by Michael Drapkin, John Lowy, and Daniel Marovitz
John Wiley & Sons, 238 pages
In the midst of the e-business meltdown that has crushed the
stock market valuations of dot coms, Three Clicks Away
asserts that, with the right strategy, an e-business can succeed.
Michael Drapkin, a consultant to big corporations, together with
Deutsche Bank webmeisters John Lowy and Daniel Marovitz, says that
when one combines the right architecture, human resources and
procedures with the right maestro running the whole show, it should
all come together.
This is up from the bottom advice to those who would like to be
the next eBay; and, obviously, there are going to be a lot of failed
hopes along the way. Top on the list of roads to failure, the
authors say, are e-business rationales such as "your idea came to
you in the shower. You discussed it with your pals at bowling. They
like it." and "You want to sell music or books on the web, or to any
other already crowded market."
The authors list sources of capital from friends and family to
investment banks. They discuss the initial public offering, a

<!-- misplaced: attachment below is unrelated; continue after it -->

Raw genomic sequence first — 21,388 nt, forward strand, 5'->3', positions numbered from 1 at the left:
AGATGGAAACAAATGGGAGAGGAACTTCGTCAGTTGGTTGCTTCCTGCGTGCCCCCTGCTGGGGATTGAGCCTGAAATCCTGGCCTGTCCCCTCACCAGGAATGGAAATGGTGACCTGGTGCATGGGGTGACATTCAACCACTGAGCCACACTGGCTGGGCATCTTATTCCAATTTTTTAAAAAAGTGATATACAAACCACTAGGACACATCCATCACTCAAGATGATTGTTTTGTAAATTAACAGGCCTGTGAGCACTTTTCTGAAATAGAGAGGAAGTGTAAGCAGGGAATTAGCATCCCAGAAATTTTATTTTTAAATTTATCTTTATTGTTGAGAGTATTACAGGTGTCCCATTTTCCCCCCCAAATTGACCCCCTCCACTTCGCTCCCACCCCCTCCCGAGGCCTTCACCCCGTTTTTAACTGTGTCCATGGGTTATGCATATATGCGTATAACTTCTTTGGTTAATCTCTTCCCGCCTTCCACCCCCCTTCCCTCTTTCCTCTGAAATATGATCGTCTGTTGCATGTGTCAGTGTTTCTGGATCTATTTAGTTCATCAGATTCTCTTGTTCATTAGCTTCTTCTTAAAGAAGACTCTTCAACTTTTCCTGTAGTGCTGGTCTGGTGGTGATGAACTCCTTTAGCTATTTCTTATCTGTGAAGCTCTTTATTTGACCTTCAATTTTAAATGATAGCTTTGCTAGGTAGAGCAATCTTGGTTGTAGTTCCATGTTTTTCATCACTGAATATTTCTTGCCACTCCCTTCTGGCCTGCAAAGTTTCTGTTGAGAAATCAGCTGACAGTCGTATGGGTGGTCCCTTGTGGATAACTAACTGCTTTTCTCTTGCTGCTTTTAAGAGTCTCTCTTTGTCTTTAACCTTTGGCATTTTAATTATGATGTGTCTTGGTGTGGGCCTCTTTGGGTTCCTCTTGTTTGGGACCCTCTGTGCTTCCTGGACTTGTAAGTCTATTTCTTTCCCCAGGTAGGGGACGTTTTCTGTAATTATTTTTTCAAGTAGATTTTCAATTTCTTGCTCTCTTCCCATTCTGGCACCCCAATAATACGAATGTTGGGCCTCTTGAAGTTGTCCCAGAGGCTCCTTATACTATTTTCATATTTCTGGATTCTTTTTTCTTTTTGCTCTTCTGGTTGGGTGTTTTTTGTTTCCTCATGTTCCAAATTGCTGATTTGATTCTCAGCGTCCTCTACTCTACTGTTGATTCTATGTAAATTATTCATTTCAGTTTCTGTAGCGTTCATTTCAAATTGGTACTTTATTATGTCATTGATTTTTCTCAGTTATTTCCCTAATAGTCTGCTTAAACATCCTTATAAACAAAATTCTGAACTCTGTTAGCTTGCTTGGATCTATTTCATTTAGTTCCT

long-forgotten (in e-time) practice of getting cash from investors
who would believe that an idea with no cash flow can pay profits
someday. But IPOs will return, the authors assure, because, in spite
of the flops of many pioneering efforts, you just can't keep a good
idea down forever. But beware of the sin of hubris. "Just because
you obtained money or funding doesn't mean you will succeed," they
Three Clicks Away is the first of many books that will
say that e-business can rise again from the ashes of dot com rubble.
Create firms that make sense as businesses, embed every website in a
strategy that makes solid sense, and wait for the eventual return,
urge the authors. For entrepreneurs who want to avoid the errors of
the first dot com boom, Three Clicks Away is an entree to the
second, if it happens.